Hear ye, hear ye! Bob Khosravi is recording his first live comedy album for “Stand Up! Records” tonight, November 11th, at Cap City Comedy Club! The Austin based comic will be on the small stage at Cap, so seating is limited but a few tickets remain for this intimate affair.
Bob is a favorite of comedy fests including Moontower and Bridgetown, and he’s been a finalist in the Funniest Person in Austin contest multiple times. He’s a great storyteller with a wicked sense of humor and a knack for the absurd. I spoke with Bob about his early days performing in a motel bar, his joke writing process, and why you should attend his show.
Tell me about the first time you tried stand up
The first time I “tried” to tell a joke was to a friend on a car trip. I told him I had a funny idea and wrote a joke, and asked if I could run it past him because he was as big a fan of stand-up. He asked me why I bothered because stand up was dead. Then he humored me, listened to the joke, and told me it was terrible.
The first time I got on stage was 11 years ago in the back corner of a seedy dive bar attached to a run down motel in Lewisville. Some friends heard there was an open mic there, and it was such low stakes I figured, “might as well.”
There were a handful of these older jaded truckers, and their wives scattered across the bar. The guys were playing pool, and the ladies were chatting and smoking around a table. When the mic started the ladies got excited, grabbed their drinks and gathered around the stage. Their husbands turned from their pool game long enough to give the small group of us “comics” a raised eyebrow expression that, after years of disrupting people drinking in bars I would learn, asked “why are you going to ruin our evening with your opinions?”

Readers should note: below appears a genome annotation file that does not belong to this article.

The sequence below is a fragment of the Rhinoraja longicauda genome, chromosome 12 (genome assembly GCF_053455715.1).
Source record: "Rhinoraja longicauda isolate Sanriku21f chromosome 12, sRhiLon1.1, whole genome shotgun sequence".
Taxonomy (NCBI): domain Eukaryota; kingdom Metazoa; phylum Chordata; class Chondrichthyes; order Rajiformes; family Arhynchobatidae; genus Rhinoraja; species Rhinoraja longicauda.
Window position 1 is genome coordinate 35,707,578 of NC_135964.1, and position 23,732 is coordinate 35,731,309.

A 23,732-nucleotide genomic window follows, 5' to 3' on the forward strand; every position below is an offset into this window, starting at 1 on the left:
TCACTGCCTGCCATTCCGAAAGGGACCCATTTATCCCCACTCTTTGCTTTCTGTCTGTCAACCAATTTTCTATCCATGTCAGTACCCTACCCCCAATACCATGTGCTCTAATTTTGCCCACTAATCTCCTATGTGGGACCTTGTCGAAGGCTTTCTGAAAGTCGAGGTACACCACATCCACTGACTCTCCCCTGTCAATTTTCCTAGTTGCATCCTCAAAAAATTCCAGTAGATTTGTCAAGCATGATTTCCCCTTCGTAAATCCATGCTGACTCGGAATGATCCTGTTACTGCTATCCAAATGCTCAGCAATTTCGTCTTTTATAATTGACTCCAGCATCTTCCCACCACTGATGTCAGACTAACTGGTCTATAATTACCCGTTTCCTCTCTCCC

I only remember getting those women to laugh at one joke, but they were incredibly gracious, and were so happy just watching us attempt to be funny that it was the perfect first experience. I left thinking I can make people laugh. At least once in five minutes of talking.
How do you know when a bit is done?
When people stop laughing.
Honestly, I don’t ever feel like a bit is complete. Most of the comics I’ve talked to about it feel the same way. There are jokes I’ve told so many times I got bored with them, then a year later realized what I was actually trying to say and rewrote it. Then later found a different way to say it, or an angle I wanted to explore more. Nothing ever feels “done.” That’s why I put off recording for years.
How has the Austin comedy scene informed your act over the years?
I became more of a storyteller after I moved here, because the audiences are patient. They’ll let you take a while to get somewhere with an idea as long as you deliver in the end. I know it’s an attribute of Austin audiences, cause I’ve taken those stories elsewhere and been politely asked to get to the point.
I also always got the impression that the audiences here are more savvy. There are so many things to do in Austin that generally the people who show up to see comedy are fans. After moving here I started being way more honest and pushed past saying what I thought people wanted to hear.
What can people expect Wednesday night?
I’m not sure if I should set the bar high or low, so here’s an attempt at both.
For those who need a hard sell: Expect a brilliant night of comedy from a first generation American irreverently exploring the experience of growing up in his adopted country.
For those who want to be pleasantly surprised: Expect a two item minimum.